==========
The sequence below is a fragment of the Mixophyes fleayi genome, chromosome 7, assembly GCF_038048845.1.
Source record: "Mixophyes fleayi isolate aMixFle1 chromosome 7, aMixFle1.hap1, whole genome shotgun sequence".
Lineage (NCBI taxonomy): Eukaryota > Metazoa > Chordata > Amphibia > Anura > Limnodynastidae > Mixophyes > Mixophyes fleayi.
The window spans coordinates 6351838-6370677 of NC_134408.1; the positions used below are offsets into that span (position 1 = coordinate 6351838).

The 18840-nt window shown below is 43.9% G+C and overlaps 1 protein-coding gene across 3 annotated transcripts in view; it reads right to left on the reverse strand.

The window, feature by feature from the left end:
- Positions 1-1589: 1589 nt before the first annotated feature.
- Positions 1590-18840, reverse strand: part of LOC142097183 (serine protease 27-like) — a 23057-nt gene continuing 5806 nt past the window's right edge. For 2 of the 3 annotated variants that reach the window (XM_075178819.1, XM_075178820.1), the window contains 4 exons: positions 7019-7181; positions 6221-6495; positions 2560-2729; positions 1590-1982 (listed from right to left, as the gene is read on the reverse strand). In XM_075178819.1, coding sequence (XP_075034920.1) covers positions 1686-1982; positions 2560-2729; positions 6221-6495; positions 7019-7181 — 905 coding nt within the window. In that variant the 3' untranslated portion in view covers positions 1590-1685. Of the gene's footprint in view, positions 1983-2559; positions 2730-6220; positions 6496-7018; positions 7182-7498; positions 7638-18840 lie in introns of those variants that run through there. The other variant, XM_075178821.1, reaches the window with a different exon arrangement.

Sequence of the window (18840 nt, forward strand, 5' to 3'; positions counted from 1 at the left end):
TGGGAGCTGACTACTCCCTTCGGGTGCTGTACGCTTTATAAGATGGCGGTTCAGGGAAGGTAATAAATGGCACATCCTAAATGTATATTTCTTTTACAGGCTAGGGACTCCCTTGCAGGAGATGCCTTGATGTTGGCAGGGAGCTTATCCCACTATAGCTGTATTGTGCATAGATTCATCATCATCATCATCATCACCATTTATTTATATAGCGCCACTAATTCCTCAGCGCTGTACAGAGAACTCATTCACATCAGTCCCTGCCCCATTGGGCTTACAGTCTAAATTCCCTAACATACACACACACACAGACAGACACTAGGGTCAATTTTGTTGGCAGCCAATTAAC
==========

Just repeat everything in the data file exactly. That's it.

The sequence below is a fragment of the Mixophyes fleayi genome, chromosome 7, assembly GCF_038048845.1.
Source record: "Mixophyes fleayi isolate aMixFle1 chromosome 7, aMixFle1.hap1, whole genome shotgun sequence".
Lineage (NCBI taxonomy): Eukaryota > Metazoa > Chordata > Amphibia > Anura > Limnodynastidae > Mixophyes > Mixophyes fleayi.
The window spans coordinates 6351838-6370677 of NC_134408.1; the positions used below are offsets into that span (position 1 = coordinate 6351838).

The 18840-nt window shown below is 43.9% G+C and overlaps 1 protein-coding gene across 3 annotated transcripts in view; it reads right to left on the reverse strand.

The window, feature by feature from the left end:
- Positions 1-1589: 1589 nt before the first annotated feature.
- Positions 1590-18840, reverse strand: part of LOC142097183 (serine protease 27-like) — a 23057-nt gene continuing 5806 nt past the window's right edge. For 2 of the 3 annotated variants that reach the window (XM_075178819.1, XM_075178820.1), the window contains 4 exons: positions 7019-7181; positions 6221-6495; positions 2560-2729; positions 1590-1982 (listed from right to left, as the gene is read on the reverse strand). In XM_075178819.1, coding sequence (XP_075034920.1) covers positions 1686-1982; positions 2560-2729; positions 6221-6495; positions 7019-7181 — 905 coding nt within the window. In that variant the 3' untranslated portion in view covers positions 1590-1685. Of the gene's footprint in view, positions 1983-2559; positions 2730-6220; positions 6496-7018; positions 7182-7498; positions 7638-18840 lie in introns of those variants that run through there. The other variant, XM_075178821.1, reaches the window with a different exon arrangement.

Sequence of the window (18840 nt, forward strand, 5' to 3'; positions counted from 1 at the left end):
TGGGAGCTGACTACTCCCTTCGGGTGCTGTACGCTTTATAAGATGGCGGTTCAGGGAAGGTAATAAATGGCACATCCTAAATGTATATTTCTTTTACAGGCTAGGGACTCCCTTGCAGGAGATGCCTTGATGTTGGCAGGGAGCTTATCCCACTATAGCTGTATTGTGCATAGATTCATCATCATCATCATCATCACCATTTATTTATATAGCGCCACTAATTCCTCAGCGCTGTACAGAGAACTCATTCACATCAGTCCCTGCCCCATTGGGCTTACAGTCTAAATTCCCTAACATACACACACACACAGACAGACACTAGGGTCAATTTTGTTGGCAGCCAATTAAC